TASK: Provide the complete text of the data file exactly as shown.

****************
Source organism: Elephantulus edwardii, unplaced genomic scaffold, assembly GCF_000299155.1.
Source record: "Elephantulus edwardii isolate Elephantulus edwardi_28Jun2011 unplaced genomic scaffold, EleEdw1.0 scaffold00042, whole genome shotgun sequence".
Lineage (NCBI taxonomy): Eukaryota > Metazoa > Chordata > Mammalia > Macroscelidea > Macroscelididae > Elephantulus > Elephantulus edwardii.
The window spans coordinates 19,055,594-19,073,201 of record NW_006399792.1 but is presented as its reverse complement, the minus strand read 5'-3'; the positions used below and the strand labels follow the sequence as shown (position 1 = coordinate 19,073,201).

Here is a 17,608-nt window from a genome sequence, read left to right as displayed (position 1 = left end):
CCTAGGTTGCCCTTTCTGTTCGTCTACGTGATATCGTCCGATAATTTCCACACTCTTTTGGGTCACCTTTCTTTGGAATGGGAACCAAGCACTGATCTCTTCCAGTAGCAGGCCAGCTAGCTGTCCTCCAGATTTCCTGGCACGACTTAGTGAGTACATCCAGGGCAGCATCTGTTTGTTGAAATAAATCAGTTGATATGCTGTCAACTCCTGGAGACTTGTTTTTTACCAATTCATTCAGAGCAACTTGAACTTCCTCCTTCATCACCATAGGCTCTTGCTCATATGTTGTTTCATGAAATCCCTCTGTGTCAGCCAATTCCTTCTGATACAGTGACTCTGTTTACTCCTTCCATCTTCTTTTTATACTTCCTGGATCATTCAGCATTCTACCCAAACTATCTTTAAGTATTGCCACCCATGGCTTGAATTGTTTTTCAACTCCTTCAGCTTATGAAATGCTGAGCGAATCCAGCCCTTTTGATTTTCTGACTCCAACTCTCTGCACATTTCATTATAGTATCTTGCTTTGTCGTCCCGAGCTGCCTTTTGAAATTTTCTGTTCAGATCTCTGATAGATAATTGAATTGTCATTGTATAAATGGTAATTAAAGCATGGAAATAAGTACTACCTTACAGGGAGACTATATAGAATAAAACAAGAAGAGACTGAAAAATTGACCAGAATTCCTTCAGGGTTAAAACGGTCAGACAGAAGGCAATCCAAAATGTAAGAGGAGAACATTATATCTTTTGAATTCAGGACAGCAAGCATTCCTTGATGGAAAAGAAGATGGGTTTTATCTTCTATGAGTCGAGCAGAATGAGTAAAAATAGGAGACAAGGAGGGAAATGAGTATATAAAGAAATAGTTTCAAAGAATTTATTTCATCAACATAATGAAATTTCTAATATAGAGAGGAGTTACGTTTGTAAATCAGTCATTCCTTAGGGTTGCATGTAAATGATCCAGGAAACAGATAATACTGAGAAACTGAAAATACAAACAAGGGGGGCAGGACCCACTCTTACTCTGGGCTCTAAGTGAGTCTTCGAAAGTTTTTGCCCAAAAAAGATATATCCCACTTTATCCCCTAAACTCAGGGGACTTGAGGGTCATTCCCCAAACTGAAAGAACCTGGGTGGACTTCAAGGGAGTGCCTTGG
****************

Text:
Source organism: Elephantulus edwardii, unplaced genomic scaffold, assembly GCF_000299155.1.
Source record: "Elephantulus edwardii isolate Elephantulus edwardi_28Jun2011 unplaced genomic scaffold, EleEdw1.0 scaffold00042, whole genome shotgun sequence".
Lineage (NCBI taxonomy): Eukaryota > Metazoa > Chordata > Mammalia > Macroscelidea > Macroscelididae > Elephantulus > Elephantulus edwardii.
The window spans coordinates 19,055,594-19,073,201 of record NW_006399792.1 but is presented as its reverse complement, the minus strand read 5'-3'; the positions used below and the strand labels follow the sequence as shown (position 1 = coordinate 19,073,201).

Here is a 17,608-nt window from a genome sequence, read left to right as displayed (position 1 = left end):
CCTAGGTTGCCCTTTCTGTTCGTCTACGTGATATCGTCCGATAATTTCCACACTCTTTTGGGTCACCTTTCTTTGGAATGGGAACCAAGCACTGATCTCTTCCAGTAGCAGGCCAGCTAGCTGTCCTCCAGATTTCCTGGCACGACTTAGTGAGTACATCCAGGGCAGCATCTGTTTGTTGAAATAAATCAGTTGATATGCTGTCAACTCCTGGAGACTTGTTTTTTACCAATTCATTCAGAGCAACTTGAACTTCCTCCTTCATCACCATAGGCTCTTGCTCATATGTTGTTTCATGAAATCCCTCTGTGTCAGCCAATTCCTTCTGATACAGTGACTCTGTTTACTCCTTCCATCTTCTTTTTATACTTCCTGGATCATTCAGCATTCTACCCAAACTATCTTTAAGTATTGCCACCCATGGCTTGAATTGTTTTTCAACTCCTTCAGCTTATGAAATGCTGAGCGAATCCAGCCCTTTTGATTTTCTGACTCCAACTCTCTGCACATTTCATTATAGTATCTTGCTTTGTCGTCCCGAGCTGCCTTTTGAAATTTTCTGTTCAGATCTCTGATAGATAATTGAATTGTCATTGTATAAATGGTAATTAAAGCATGGAAATAAGTACTACCTTACAGGGAGACTATATAGAATAAAACAAGAAGAGACTGAAAAATTGACCAGAATTCCTTCAGGGTTAAAACGGTCAGACAGAAGGCAATCCAAAATGTAAGAGGAGAACATTATATCTTTTGAATTCAGGACAGCAAGCATTCCTTGATGGAAAAGAAGATGGGTTTTATCTTCTATGAGTCGAGCAGAATGAGTAAAAATAGGAGACAAGGAGGGAAATGAGTATATAAAGAAATAGTTTCAAAGAATTTATTTCATCAACATAATGAAATTTCTAATATAGAGAGGAGTTACGTTTGTAAATCAGTCATTCCTTAGGGTTGCATGTAAATGATCCAGGAAACAGATAATACTGAGAAACTGAAAATACAAACAAGGGGGGCAGGACCCACTCTTACTCTGGGCTCTAAGTGAGTCTTCGAAAGTTTTTGCCCAAAAAAGATATATCCCACTTTATCCCCTAAACTCAGGGGACTTGAGGGTCATTCCCCAAACTGAAAGAACCTGGGTGGACTTCAAGGGAGTGCCTTGG